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Creating Noncredit to Credit Pathways

Alternative credential experts identify the conditions necessary to design and deliver noncredit to credit pathways at postsecondary institutions.

Over the course of 2022, the Typology, Terminology, and Standards Subcommittee[1] of the Council for Credential Innovation discussed the conditions necessary to create noncredit to credit pathways at postsecondary institutions. Their deliberations eventually narrowed to noncredit learning designed and delivered by two- and four-year institutions and applied to degree programs at the same institution. Professionals in postsecondary education know how vast the chasm is between noncredit and credit programs, even within the same institution.

“Noncredit operations exist in different administrative systems, tend to measure learning in competencies and skills rather than credit hours, and while institutional faculty tend to be utilized in noncredit instruction, institutional leaders are still struggling to apply this learning in their own degree programs,” stated Julie Uranis, Senior Vice President for Online and Strategic Initiatives at UPCEA. “Learners are not interested in the divisions that exist on our campuses. They want to have their college-level learning, in relevant subject matter, applied to degree programs to satisfy some degree requirements.”

The product of the Subcommittee’s discussions is an infographic, highlighting the conditions necessary to create noncredit to credit pathways. “There are many issues to consider when we talk about noncredit to credit pathways,” shared Jenni Murphy, Dean of the California State University, Sacramento’s College of Continuing Education. “We decided an infographic could be a valuable tool to help senior leaders and faculty understand the issues associated with this work. We hope this infographic will be utilized by professional and continuing practitioners as they work to create new opportunities for learners and seek buy-in on their campuses.” 


Launching Non-Credit to Credit Pathways Policies and Governance Creating a Credential Architecture Identify all credentials offered, define them, and designate when and with what approval(s) can programs be created Research requirements and liaise with accreditors Develop policy on how much non-credit and prior learning can be applied to satisfy degree programs List all credentials in institution's system of record Liaising with Academic Departments Faculty and Academic Departments Academic department willing to grant credit Faculty available to review curriculum for alignment with degree program Alignment, Validation, and Assessment Curricular Alignments Credential and degree program have clearly articulated and assessed competencies or outcomes Credential and degree program curriculum and assessments validated by employers, industry groups, licensure bodies, etc. Career pathways exist for the non-credit and degree program Learners and Earners SME and Non-Credit Faculty Non-Credit Instruction Instructors and SMEs have appropriate credentials/knowledge to teach non-credit content and satisfy accreditor requirements for the award of credit Instructors and SMEs have the knowledge to draft and deliver authentic assessments that measure appropriate knowledge and/or competency (L)earners Learners and Earners Learner identities and their earned credentials are verifiable Learner-eligibility requirements for non-credit and degree program are clearly articulated for non-credit audiences Transparent and well-defined process for moving from non-credit to credit programs Delivery/modality meets learner needs Data and Analysis Accountability Learner performance data on third-party assessments are accessible and verifiable Programmatic performance aligned with appropriate institutional and regulatory norms Success metrics defined Employer and learner feedback Sustainability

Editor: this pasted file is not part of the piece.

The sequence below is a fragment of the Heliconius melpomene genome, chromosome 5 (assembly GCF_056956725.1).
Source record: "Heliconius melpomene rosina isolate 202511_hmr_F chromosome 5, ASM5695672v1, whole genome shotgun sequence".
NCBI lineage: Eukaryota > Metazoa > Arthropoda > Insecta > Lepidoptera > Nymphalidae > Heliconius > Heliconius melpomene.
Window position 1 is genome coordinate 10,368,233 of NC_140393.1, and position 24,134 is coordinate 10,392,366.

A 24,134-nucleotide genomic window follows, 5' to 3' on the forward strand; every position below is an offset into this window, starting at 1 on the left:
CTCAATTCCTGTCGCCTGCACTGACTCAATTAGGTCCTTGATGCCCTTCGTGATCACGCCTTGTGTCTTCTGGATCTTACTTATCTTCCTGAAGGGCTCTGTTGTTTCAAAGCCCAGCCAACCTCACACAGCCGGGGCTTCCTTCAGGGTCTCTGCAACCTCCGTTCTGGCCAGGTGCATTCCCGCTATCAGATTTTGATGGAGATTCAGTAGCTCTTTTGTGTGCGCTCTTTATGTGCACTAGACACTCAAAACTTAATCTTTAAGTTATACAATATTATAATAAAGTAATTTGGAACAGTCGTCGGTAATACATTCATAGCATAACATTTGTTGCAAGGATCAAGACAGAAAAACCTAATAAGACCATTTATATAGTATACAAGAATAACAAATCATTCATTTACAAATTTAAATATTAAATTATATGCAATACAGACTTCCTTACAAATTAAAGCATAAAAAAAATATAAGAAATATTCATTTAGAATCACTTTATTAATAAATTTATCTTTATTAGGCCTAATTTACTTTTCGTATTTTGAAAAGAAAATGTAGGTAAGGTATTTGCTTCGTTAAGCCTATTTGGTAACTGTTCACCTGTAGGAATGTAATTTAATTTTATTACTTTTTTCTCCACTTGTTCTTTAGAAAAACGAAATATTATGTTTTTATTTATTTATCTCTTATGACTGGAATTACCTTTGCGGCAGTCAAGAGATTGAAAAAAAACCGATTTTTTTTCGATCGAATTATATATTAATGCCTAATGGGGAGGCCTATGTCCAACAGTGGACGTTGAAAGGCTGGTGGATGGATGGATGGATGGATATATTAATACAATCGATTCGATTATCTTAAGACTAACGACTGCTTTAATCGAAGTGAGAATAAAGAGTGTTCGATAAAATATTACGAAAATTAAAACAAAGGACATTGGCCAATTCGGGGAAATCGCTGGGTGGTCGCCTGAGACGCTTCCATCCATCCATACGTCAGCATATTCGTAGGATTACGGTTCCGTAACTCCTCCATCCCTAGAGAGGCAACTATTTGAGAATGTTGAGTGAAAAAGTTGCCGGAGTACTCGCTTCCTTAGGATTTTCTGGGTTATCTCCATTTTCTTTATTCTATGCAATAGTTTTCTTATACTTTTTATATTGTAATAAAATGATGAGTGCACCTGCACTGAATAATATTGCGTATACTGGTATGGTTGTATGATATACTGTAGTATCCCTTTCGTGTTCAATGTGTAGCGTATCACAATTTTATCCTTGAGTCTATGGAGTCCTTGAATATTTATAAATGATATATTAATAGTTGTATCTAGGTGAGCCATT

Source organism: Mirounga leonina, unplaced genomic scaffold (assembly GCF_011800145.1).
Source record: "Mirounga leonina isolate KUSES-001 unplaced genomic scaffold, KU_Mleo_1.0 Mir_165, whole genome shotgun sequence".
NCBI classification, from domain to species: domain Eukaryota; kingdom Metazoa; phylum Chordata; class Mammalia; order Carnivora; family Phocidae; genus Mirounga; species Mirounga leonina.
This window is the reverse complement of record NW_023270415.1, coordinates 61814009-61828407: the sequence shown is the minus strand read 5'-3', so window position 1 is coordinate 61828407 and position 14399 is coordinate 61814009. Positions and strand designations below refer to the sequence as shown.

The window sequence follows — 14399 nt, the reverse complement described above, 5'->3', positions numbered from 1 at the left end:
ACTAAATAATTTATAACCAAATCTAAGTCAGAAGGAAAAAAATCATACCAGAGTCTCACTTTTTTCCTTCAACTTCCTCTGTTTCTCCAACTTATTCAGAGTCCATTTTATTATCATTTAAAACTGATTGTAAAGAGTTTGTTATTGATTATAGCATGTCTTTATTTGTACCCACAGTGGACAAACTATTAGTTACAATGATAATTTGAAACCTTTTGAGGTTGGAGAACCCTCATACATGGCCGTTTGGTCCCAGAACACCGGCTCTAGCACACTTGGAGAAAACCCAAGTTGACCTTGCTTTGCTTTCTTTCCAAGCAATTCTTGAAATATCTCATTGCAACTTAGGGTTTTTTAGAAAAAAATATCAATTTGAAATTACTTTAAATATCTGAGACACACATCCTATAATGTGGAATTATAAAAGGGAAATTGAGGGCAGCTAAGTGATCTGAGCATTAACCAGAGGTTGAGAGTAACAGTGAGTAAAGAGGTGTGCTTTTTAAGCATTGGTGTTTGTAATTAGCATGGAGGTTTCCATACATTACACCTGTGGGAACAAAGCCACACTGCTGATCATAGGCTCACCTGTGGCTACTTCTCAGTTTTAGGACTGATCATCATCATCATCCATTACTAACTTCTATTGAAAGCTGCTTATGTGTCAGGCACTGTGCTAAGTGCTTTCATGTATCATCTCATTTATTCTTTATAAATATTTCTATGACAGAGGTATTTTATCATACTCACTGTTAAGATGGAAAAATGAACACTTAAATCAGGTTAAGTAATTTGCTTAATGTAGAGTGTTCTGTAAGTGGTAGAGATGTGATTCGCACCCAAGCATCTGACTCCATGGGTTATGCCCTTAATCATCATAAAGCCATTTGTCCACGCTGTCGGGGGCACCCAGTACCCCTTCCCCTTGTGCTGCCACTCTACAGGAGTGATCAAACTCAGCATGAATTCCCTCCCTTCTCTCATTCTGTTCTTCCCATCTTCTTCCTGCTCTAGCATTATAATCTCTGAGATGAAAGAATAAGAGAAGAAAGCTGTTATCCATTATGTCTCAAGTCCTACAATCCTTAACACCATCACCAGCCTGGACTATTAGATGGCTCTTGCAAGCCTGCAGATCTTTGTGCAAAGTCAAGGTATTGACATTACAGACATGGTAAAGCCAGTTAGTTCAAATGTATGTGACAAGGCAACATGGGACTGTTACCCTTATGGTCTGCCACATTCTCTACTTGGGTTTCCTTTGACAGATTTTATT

Click here to download the infographic.

Developing and offering alternative and non-degree credentials (certificates, micro-credentials, digital badges and non-credit programs) has become a new priority in professional, continuing and online education. UPCEA is leading the way with focused initiatives centered around new credential innovation with research, peer-led sessions and resources for leaders charged with entrepreneurial initiatives, stakeholder engagement, faculty and learner experiences, digital technology and more. Learn more about the Council for Credential Innovation and UPCEA’s Alternative Credentials Network here.

Higher education leaders in innovative credentials will be gathering November 1-3, 2023 in Washington, DC for Convergence: Credential Innovation in Higher Education. Presented jointly by UPCEA and AACRAO, two of the organizations most critical to the future development and implementation of innovative credentials, this event brings together key campus stakeholders in credential innovation—deans of professional education, chief online learning officers, registrars, and their staff—to define and develop their institutional strategy with respect to alternative credentials. Learn more and register. 


[1] Julie Uranis, UPCEA; Sarah DeMark, Western Governors University; Mark Leuba, 1EdTech; Jenni Murphy, California State University, Sacramento; Roy Swift, Workcred; Arthur Thomas, Syracuse University; Michael Torrence, Motlow State Community College; Melissa Mahan, University of Texas at San Antonio; Cheryl Murphy, University of Arkansas; Sharon Paynter, East Carolina University; Tatum Thomas, DePaul University; Christina Trombley, Drake University; Ellie Udeh, University of Southern Maine; Tyler Ritter, UNC Chapel Hill

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